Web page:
Saturday, June 28, 2008
One word: swarm
At least the neighbors got some late day entertainment out of it.
Friday, June 27, 2008
5) Though a good, picturesque idea in theory, strawberry picking for anyone under the age of two is only successful in the most perfect of conditions.
4) Vaccines are tough, rashes are dreadful, and clueless doctors are infuriating.
3) Forget heading to AC or Las Vegas, real gambling comes into play when you have decided whether or not to adminster a medicine that may or may not induce extreme wakefulness in a baby.
2) Baby pools and butterflies, Italian ice and late day skies....that's what summer is made of.
1) After celebrating his first year, my eagerness to watch him grow and develop is overshadowed by wanting him to stay my baby forever.
A chicken crossing the road: poultry in motion.
A grenade fell onto a kitchen floor in France, resulted in Linoleum Blownapart.
Bakers trade bread recipes on a knead to know basis.
Santa's helpers are subordinate clauses.
It's succinct, basic, and a good balancing act of ideals and actions.
To read it, check out:
However, some times the game time decision isn't always so obvious. I can't tell you how many times I've cursed the parent who decided that bringing his or her child to Little Gym despite a tuberculosis like cough threatening the health of all the aspiring athletes in attendance.
Realizing that a definitive list was a civic responsibility (and because I love to make up lists), I have generated the following guideline for germ etiquette:
The Top 5 Signs You Need to Keep 'Em Home:
5) Nothing is more run of the mill than runny noses. These disgusting annoyances are the result of anything from teething to allergies, to running outside with the wild abandon. However, if the nose is secreting anything that resemebles any color other than yellow or light green, keep them home. If it isn't clear, than your call to say home is.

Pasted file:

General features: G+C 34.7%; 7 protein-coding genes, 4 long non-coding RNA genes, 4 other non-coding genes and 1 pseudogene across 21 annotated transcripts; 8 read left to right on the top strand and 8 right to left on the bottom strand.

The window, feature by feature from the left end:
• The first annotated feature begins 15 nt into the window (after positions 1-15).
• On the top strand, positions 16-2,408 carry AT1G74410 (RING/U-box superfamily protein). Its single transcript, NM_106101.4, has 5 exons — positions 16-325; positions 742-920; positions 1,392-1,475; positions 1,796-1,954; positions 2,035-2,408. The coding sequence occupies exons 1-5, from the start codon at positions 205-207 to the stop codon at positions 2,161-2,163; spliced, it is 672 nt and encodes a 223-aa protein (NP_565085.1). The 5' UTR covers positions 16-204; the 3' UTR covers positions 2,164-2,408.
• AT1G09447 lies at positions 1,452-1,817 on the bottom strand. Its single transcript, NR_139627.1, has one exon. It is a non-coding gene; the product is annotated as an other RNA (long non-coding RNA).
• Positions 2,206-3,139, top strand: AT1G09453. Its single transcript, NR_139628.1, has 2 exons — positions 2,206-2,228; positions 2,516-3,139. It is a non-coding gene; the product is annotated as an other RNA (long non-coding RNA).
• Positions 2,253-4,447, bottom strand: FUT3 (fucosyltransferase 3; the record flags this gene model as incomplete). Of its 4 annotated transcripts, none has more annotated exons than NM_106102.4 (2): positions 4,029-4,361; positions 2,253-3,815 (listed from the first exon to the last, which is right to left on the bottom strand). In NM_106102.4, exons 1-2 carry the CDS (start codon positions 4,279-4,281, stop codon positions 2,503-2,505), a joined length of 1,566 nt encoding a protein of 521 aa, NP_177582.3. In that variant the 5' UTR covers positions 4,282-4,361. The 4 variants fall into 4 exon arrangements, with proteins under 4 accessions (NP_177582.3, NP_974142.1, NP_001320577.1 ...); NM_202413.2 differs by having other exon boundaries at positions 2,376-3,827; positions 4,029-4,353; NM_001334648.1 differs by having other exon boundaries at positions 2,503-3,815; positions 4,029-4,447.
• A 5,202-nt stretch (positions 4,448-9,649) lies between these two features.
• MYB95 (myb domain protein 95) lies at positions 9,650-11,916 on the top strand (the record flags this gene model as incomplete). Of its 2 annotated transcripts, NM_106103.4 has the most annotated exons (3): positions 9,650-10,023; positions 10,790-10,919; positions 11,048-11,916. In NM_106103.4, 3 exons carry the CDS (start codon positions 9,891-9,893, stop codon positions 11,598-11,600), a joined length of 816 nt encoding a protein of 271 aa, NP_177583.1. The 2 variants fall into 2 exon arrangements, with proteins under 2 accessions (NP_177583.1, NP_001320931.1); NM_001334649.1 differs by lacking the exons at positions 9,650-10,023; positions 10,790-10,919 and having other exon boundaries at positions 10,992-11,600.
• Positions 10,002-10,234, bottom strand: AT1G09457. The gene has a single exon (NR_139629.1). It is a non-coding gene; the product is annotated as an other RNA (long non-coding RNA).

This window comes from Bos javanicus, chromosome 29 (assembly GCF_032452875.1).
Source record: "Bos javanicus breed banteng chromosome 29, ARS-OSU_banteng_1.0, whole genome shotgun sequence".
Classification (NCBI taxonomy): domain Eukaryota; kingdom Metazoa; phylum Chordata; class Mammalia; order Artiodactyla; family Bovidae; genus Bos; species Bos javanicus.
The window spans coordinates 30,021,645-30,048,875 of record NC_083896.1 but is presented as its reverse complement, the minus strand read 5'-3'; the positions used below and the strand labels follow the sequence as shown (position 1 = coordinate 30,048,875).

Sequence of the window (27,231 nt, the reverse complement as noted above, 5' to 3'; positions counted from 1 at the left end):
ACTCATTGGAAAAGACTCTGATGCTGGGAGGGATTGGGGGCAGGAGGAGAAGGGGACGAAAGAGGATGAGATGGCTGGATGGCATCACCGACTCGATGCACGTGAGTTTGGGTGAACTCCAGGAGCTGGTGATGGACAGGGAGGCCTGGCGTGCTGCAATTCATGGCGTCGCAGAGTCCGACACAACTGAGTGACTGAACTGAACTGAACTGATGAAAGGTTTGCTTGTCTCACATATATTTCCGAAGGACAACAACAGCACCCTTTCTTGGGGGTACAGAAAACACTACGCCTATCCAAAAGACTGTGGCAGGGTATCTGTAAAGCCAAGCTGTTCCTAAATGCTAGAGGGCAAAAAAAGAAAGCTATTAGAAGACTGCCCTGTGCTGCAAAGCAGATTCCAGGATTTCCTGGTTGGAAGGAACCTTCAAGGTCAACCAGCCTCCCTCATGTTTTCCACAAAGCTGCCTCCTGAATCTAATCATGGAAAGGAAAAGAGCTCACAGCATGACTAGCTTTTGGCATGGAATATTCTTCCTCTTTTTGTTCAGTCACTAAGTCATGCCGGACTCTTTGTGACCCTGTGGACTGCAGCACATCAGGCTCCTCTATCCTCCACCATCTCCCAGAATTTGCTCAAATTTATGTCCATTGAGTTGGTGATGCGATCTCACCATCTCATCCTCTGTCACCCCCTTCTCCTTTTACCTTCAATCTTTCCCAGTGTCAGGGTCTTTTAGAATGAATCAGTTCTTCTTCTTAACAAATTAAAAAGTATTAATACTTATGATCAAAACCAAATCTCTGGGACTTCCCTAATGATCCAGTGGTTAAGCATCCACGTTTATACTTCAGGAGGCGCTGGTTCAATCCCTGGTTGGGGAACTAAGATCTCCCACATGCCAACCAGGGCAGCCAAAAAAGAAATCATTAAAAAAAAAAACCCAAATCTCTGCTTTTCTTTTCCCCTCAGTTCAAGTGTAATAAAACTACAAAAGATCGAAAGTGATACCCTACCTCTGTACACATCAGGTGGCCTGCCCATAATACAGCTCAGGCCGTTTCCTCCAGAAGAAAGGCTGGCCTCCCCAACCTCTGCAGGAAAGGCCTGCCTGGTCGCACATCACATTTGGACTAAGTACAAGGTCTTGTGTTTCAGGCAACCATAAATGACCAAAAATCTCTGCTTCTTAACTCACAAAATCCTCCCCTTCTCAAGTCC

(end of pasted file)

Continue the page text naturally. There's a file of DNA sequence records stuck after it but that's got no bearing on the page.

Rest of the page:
4) If your child is consistently coughing, do the rest of us a favor, stay away. Now, there are such things as harmless coughs (when mucus has decided to take up residence, for example), but the actual appearance of a lung isn't your only sign that things are contagious. Consistent coughs are the fastest way to spread the germ love.
3) Rashes. I don't care if the doctor says they aren't contagious...making an appearance at a playgroup with a child that is peppered with any kind of spot is the surest way to ensure you will not be invited back.
2) If there is anything moving on your child. Enough said.
1) Misery. As much as moms crave the chance of social interaction, dragging a bewildered child to playgroup will surely spread one thing: misery. I am certainly guilty of convincing myself that a little distraction will help a child feel better, but you are just setting yourself up for tough times. Playdates should be fun for everyone, not just the mother who needs to discuss something other than the fact that Caillou is 4 and has no hair.
****And the best rule to follow: When in doubt, don't.
My son is actually a pretty happy boy, so I initially assessed his case of the crankies as the result of the latest wave of teeth making their way through his gums. He got the two front, bottom teeth first (as is typical), but he then got the top #2 teeth instead of his front teeth.
I know, I know, vampires are cute, but this order threw me off a bit and, of course, led to worry. Why aren't the front two coming in? Is something wrong? Are they stuck?
So, when he started to experience some restless nights, I just prepared myself for their inevitable debut. Unlike the previous teeth, however, he was pretty fussy. Surprising, but not yet alarming.
On Monday we went strawberry picking (he was not allowed to eat any, but he squished a few) and that afternoon we headed to the doctor's for his first year well visit.
Everything checked out and he got a happy and complete report. He did have a very low grade temperature, which the doctor accredited to the bulbous gums retaining the incumbent teeth. We finished up with two vaccines (the pneumococcal and the varicella) and we headed home.